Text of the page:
Babcock and Wilcox steam boiler, c 1903.
© Science Museum / Science & Society Picture Library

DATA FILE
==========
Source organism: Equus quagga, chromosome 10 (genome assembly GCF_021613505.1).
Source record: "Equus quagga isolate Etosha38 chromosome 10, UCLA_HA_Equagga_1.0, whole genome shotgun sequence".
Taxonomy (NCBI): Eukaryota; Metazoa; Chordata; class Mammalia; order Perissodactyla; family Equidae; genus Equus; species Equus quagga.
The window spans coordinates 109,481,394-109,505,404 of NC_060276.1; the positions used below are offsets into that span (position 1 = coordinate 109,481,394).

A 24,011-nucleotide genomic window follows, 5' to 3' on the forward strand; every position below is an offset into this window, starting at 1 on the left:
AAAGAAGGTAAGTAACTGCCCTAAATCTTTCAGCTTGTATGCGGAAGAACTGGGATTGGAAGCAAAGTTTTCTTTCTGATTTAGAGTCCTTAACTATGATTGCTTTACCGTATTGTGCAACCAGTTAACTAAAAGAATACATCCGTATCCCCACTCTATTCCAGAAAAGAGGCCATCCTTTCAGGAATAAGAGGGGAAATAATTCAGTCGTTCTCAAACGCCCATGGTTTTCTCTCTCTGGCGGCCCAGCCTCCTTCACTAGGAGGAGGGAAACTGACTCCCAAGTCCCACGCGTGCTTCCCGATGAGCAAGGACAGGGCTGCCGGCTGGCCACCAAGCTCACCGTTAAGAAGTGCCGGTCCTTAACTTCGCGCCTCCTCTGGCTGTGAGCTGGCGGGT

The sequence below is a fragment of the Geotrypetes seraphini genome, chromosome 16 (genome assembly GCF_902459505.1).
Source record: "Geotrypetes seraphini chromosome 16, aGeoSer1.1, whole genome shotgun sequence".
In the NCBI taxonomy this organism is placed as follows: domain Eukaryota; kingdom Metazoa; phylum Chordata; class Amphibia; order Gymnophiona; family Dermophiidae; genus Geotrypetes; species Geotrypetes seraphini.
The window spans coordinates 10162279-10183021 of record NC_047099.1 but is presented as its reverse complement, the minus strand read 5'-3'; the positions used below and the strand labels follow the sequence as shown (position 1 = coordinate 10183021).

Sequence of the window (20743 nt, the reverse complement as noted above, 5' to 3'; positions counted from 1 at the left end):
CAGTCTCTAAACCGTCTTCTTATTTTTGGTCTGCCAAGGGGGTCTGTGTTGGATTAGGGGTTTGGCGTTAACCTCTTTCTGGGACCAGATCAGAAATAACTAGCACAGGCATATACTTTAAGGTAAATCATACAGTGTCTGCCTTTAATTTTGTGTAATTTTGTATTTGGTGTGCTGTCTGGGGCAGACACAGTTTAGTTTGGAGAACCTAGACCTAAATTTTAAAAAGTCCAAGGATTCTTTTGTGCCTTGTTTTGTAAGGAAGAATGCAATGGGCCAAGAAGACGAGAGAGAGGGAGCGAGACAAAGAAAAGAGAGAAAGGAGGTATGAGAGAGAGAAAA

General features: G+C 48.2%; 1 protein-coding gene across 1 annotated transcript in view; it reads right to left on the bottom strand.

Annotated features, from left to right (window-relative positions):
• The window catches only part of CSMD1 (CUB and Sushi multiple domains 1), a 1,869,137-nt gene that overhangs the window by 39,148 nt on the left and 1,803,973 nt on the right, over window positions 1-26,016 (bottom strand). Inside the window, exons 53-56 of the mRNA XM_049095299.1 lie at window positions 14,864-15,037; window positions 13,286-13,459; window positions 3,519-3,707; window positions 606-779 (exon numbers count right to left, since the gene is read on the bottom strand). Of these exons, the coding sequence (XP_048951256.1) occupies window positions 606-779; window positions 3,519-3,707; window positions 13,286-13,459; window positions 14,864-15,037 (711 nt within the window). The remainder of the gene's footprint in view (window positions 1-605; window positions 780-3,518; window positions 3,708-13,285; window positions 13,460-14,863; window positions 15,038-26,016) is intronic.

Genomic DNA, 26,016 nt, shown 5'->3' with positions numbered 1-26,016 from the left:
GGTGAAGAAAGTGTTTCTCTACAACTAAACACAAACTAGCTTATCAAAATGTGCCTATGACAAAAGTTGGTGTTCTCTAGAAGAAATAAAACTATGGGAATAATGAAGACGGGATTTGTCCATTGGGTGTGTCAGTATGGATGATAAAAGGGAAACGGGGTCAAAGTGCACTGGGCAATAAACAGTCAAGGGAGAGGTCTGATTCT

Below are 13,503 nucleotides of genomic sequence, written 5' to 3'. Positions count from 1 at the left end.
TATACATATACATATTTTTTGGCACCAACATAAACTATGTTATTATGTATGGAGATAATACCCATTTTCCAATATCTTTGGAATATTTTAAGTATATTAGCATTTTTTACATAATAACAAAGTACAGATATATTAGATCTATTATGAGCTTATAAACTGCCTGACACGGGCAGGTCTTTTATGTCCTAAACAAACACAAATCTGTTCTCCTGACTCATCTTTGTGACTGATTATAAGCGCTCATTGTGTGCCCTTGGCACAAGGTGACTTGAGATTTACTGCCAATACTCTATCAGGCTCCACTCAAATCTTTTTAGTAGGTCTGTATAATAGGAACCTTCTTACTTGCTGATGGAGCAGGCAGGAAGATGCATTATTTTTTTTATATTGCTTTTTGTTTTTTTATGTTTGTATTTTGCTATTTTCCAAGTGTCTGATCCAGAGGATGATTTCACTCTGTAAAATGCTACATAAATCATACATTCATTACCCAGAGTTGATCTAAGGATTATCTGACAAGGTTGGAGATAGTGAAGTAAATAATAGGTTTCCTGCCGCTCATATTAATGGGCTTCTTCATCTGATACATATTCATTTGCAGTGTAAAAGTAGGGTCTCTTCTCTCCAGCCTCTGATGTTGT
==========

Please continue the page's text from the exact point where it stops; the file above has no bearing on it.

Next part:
Sectioned model (scale 1:8). In 1856 Stephen Wilcox patented a water tube steam boiler that offered greatly improved water circulation, heat exchange and fuel efficiency. He later established a partnership with George Babcock to manufacture and market these boilers. The boiler consists of a large number of water tubes, around which the hot gases from the fire were pased, within a brick combustion chamber. Steam from the heated water collected in a drum at the top of the boiler from where it pased through the superheater. There is a network of small pipes at the rear of the boiler through which the steam is pased. This raises the steam's temperature without increasing its presure, reducing fuel consumption and condensation.